Continued Monitoring of Stormwater Effluents from Filter Media in Two Bioslope Sites

  • A map of northeastern Minnesota includes locations and photographs of the project's two bioslopes one large bioslope installation along highway 169 at Eagles Nest and a set of bioslope test plots at the National Resources Research Institute at the University of Minnesota Duluth. A western portion of Lake Superior is visible.
  • A technical drawing of the design for the infiltratoin study plots shows 6 inches of engineerred media atop a gravel and sand layer. A PVC underdrain pipe at the bottom of the installation directs filtered liquid away.

Status:  Complete
Report Date:  07/13/2021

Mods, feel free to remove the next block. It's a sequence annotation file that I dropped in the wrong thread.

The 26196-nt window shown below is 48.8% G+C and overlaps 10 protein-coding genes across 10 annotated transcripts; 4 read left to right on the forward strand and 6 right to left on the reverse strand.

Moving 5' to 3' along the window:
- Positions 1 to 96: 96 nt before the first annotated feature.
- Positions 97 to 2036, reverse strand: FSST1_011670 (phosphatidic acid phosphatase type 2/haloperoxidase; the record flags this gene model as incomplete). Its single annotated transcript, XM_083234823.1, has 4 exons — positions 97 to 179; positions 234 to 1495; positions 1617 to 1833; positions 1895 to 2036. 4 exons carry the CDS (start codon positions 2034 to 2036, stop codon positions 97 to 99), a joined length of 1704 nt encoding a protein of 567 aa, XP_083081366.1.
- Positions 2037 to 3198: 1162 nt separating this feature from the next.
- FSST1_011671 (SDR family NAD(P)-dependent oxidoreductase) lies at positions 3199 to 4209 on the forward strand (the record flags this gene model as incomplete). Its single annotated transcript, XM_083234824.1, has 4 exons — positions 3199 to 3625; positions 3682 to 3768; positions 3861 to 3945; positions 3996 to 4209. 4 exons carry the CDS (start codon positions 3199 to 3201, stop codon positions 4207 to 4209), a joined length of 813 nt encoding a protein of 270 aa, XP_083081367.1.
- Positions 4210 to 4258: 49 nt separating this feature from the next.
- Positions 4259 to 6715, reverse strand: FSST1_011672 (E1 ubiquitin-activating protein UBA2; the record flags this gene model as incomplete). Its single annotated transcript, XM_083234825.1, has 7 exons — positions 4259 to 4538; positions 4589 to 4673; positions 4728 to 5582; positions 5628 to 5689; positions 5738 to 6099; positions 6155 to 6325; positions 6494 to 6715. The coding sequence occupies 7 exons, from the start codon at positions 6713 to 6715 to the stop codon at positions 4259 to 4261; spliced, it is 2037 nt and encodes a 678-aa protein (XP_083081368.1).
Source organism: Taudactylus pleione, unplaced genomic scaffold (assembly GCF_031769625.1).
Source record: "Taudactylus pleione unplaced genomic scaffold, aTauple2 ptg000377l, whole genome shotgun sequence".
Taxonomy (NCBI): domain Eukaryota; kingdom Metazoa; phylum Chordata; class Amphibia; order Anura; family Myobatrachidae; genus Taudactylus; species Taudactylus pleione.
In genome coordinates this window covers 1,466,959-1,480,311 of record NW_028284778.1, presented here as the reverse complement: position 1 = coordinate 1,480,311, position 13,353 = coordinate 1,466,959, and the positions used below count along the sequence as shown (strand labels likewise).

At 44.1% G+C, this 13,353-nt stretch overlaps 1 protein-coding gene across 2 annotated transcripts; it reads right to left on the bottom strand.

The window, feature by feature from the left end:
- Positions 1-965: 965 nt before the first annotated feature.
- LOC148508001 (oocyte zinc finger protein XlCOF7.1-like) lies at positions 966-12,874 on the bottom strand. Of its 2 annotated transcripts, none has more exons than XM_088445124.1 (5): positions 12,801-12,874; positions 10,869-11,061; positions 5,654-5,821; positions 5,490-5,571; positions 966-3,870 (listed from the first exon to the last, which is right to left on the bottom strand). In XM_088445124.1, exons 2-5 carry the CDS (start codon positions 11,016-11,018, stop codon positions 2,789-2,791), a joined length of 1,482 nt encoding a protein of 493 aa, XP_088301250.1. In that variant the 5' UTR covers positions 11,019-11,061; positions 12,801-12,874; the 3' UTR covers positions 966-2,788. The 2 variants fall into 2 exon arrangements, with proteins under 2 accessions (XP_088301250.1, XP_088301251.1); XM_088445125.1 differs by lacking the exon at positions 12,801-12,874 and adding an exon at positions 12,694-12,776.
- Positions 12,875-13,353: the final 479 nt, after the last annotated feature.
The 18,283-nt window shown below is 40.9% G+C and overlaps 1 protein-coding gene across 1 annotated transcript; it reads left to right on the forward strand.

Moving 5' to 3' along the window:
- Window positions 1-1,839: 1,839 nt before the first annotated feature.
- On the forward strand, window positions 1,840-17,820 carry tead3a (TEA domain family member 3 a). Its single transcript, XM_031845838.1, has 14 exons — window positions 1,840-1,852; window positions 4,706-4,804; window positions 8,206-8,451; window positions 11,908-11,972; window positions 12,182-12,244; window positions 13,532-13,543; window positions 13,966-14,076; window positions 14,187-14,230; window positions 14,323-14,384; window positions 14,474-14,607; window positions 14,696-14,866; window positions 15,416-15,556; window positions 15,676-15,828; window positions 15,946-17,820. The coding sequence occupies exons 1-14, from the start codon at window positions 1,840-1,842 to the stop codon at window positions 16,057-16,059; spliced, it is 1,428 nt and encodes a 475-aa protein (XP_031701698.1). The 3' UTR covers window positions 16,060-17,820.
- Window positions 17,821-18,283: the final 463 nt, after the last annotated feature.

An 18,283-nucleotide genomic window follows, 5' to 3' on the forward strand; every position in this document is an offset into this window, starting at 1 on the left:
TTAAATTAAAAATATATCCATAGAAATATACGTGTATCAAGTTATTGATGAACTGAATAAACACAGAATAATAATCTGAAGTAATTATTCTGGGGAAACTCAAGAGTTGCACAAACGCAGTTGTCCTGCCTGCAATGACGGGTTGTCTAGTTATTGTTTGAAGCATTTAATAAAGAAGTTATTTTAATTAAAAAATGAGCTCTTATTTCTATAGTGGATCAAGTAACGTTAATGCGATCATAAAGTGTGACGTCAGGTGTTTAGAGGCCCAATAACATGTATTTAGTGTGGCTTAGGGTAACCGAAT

Summary:

Bioslopes are among the methods MnDOT uses to control roadway stormwater runoff. Engineered bioslopes slope down from the roadway and mimic the natural landscape. They use special filtration media such as new compost and sand, which is trucked into road construction sites. This filter media holds and slowly filters rainwater, and retains nutrients and other pollutants. In a previous study, researchers investigated salvaging local materials such as project excavated peat or mucky soils for the organic component in filter media or slope dressing, which would ordinarily be discarded as waste. This could save time and money, and be environmentally sound. One large highway bioslope and a set of test plots with recycled media in northeastern Minnesota were monitored for absorption, infiltration, filtration and pollution capture. The results were promising. This research represents the second two-year monitoring study of the sites.

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